I’m a big fan of Chicago Public Radio’s program “This American Life,” with Ira Glass. If I miss the broadcast on Sunday (WHYY, Philadelphia), I listen to the podcast later in the week. This week’s program, “Wrong Side of History,” included a segment about a young man’s career choice, and my friend Gloria Berenson wanted to know what my reaction to it was. I thought I’d use this forum to expand on my thoughts.
In the program segment (“Act I,” which starts about 9 minutes into the hour), the NPR correspondent Adam Davidson talks with his cousin D.J. about D.J.’s decision to drop out of college after only about two weeks. D.J. has decided to work in construction. He presently is working digging ditches by hand, but he has also had experience with landscaping, woodworking, and wiring and says he has very good people skills. D.J. is 25 years old.
From his coverage of international economic affairs, Davidson believes that America’s future as a competitor in the world economy depends on having a highly skilled and educated workforce, and therefore that D.J.’s decision to drop out of college means he will never have a decent standard of living. D.J. enjoys his work (although it leaves him with aching muscles at day’s end) and believes that he can eventually become a manager.
During the conversation, Davidson brings in his friend Pietra Rivoli, who teaches finance and international business at Georgetown University, thinking that she will uphold his side of the argument. To his surprise, Dr. Rivoli says that D.J.’s choice is not the recipe for disaster that Davidson says it is. Dr. Rivoli notes that, unlike the manufacturing jobs that many unskilled workers held in the past, work in construction cannot be offshored and therefore is not threatened by the global economy.
If I had been invited to be part of the conversation, I would have told Adam Davidson and Pietra Rivoli that they are presenting D.J. with a set of false alternatives: a college degree versus unskilled labor. These are not the only alternatives available to D.J.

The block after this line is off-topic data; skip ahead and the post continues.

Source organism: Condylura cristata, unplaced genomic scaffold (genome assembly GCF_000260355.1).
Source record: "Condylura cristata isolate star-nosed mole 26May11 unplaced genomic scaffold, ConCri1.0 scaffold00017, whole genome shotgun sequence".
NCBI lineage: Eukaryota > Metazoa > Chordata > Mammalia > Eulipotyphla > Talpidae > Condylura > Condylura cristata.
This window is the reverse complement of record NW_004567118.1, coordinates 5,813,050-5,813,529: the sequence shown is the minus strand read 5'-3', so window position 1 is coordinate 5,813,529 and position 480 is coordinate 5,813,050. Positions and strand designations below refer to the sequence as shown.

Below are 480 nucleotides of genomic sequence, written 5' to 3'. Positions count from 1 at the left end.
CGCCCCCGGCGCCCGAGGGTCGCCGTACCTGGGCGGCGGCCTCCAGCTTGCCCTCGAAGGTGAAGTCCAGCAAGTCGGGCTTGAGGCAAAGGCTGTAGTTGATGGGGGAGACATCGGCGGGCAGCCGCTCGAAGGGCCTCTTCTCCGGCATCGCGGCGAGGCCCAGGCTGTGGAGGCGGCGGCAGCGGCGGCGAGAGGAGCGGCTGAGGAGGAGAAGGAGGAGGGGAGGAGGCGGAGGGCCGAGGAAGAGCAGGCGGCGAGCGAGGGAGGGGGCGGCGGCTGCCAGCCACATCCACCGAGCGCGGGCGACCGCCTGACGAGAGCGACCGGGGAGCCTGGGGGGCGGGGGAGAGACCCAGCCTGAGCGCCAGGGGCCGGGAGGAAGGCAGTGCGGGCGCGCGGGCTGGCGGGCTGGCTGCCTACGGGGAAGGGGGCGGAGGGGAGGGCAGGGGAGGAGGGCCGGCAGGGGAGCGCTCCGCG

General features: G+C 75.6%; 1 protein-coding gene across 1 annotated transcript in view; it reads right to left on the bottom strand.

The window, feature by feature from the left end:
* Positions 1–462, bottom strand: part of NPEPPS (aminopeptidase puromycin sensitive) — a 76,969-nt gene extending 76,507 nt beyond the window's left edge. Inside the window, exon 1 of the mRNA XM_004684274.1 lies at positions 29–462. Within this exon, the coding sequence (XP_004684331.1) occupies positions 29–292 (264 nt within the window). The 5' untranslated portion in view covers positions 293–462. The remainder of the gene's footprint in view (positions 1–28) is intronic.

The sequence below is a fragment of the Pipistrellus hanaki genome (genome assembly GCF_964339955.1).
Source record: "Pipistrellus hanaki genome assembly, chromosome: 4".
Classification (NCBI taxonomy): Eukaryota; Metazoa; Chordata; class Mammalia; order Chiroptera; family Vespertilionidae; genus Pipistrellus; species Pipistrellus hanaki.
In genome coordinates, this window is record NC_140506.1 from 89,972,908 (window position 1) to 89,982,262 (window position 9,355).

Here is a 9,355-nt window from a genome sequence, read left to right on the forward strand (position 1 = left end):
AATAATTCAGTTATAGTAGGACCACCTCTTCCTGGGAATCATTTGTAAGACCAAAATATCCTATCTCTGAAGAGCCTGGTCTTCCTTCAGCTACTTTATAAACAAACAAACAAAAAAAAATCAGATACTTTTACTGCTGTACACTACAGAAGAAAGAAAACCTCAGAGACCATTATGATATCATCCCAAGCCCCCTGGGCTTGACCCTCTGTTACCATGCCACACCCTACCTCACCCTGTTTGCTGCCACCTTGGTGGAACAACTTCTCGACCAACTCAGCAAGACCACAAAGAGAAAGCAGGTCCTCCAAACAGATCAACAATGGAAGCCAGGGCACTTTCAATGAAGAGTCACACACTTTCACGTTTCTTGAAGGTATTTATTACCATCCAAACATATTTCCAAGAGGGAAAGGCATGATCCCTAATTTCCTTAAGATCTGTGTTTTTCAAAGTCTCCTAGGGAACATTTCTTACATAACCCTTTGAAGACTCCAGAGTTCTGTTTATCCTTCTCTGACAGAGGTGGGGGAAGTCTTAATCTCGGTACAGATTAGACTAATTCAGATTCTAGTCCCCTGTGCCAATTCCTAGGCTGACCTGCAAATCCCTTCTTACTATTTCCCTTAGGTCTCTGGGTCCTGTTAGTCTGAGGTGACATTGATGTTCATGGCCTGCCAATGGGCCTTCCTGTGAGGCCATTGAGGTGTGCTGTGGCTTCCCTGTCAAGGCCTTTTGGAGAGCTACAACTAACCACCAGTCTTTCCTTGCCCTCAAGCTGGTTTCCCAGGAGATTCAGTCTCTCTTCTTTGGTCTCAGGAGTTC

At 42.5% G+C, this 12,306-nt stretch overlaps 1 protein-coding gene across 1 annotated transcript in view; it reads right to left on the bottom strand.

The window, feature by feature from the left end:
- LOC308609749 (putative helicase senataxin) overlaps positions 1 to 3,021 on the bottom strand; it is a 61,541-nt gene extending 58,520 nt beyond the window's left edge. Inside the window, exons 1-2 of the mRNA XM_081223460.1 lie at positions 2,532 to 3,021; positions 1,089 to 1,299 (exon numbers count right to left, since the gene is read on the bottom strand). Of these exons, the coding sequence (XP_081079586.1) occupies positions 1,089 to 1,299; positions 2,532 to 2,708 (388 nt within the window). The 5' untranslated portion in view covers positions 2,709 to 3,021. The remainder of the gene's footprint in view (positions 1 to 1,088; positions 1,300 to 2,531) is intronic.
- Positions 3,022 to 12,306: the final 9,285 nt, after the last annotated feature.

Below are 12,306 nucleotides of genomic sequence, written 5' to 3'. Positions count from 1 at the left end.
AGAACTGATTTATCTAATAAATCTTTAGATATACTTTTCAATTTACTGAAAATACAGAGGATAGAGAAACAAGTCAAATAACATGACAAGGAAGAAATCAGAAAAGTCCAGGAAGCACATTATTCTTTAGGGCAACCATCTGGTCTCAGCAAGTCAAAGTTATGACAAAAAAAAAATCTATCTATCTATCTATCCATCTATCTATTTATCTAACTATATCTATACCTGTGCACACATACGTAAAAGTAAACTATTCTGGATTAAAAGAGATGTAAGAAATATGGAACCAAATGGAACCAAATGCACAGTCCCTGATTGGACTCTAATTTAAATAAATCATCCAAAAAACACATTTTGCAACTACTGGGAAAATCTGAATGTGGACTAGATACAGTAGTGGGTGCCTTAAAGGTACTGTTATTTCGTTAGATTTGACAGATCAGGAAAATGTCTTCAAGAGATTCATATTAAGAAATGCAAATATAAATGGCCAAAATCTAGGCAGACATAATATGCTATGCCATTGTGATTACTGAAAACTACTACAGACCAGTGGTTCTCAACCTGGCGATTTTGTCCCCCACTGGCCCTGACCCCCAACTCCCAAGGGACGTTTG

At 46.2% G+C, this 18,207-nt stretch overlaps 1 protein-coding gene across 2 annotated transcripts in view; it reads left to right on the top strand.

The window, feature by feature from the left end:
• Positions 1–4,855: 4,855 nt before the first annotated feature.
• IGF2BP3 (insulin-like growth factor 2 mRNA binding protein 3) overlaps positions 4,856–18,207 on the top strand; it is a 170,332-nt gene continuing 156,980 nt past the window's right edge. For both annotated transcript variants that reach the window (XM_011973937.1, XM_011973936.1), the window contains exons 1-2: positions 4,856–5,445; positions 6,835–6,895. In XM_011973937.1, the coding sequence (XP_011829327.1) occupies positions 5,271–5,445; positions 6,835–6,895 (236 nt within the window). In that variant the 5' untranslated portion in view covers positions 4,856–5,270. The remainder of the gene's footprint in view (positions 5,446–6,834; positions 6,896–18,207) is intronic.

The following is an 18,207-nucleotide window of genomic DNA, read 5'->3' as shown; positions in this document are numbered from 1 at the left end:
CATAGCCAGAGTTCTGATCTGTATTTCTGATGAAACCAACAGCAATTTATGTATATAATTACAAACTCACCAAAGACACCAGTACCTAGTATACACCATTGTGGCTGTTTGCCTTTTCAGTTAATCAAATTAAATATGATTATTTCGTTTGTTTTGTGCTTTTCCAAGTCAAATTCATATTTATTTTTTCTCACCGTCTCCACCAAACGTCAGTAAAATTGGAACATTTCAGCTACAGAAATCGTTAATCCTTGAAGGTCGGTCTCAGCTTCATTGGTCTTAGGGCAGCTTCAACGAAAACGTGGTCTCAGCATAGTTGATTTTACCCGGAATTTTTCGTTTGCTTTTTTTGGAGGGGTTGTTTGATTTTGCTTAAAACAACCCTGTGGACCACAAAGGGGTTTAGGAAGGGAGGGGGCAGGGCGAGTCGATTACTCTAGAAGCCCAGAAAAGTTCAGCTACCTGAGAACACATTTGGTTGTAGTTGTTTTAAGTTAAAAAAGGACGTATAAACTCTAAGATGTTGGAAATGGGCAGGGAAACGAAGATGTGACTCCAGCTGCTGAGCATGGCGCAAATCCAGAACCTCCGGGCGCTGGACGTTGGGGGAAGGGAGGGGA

Here’s what I’d say to D.J.:
Construction is an industry that is sensitive to ups and downs in the economy. It’s no coincidence that the President’s stimulus package is aimed at providing funding particularly for construction jobs. On the other hand, a lot of the occupations that your cousin Adam might favor, such as lawyer or engineer, are also recession-sensitive, and some of them (as Dr. Rivoli pointed out) can be lost to overseas workers. Over the long haul, you can expect to make a decent living in construction–if you do a job that requires some skill.
You don’t need to go to college to learn these skills. I suggest that you enroll in an apprenticeship program. You’re at about the age that most new apprentices start at. In an apprenticeship, you’ll earn while you learn. You’ll learn on the job and will cover the full range of skills for the craft. You’ll earn a credential that is recognized anywhere. You’ll make connections in the industry that can help you find jobs.
Yes, you will have to take night classes. But how else do you think you’re going to learn blueprint reading? How else will you learn how to make budgets and talk to cost estimators? If you’re at all serious about managing someday, you’re going to need these skills, and you’re not going to learn them with a shovel in your hands.
With your work experience, interpersonal skills, interest in construction, and academic record (which was good enough to get you into the community college), you probably can compete successfully for an opening in a program. Opportunities may not be very good now during a recession, but start investigating apprenticeships now and be prepared to apply when openings become available.
I should add here that apprenticeship is now an entry route to many jobs besides those in construction. I write about them in 200 Best Jobs Through Apprenticeships.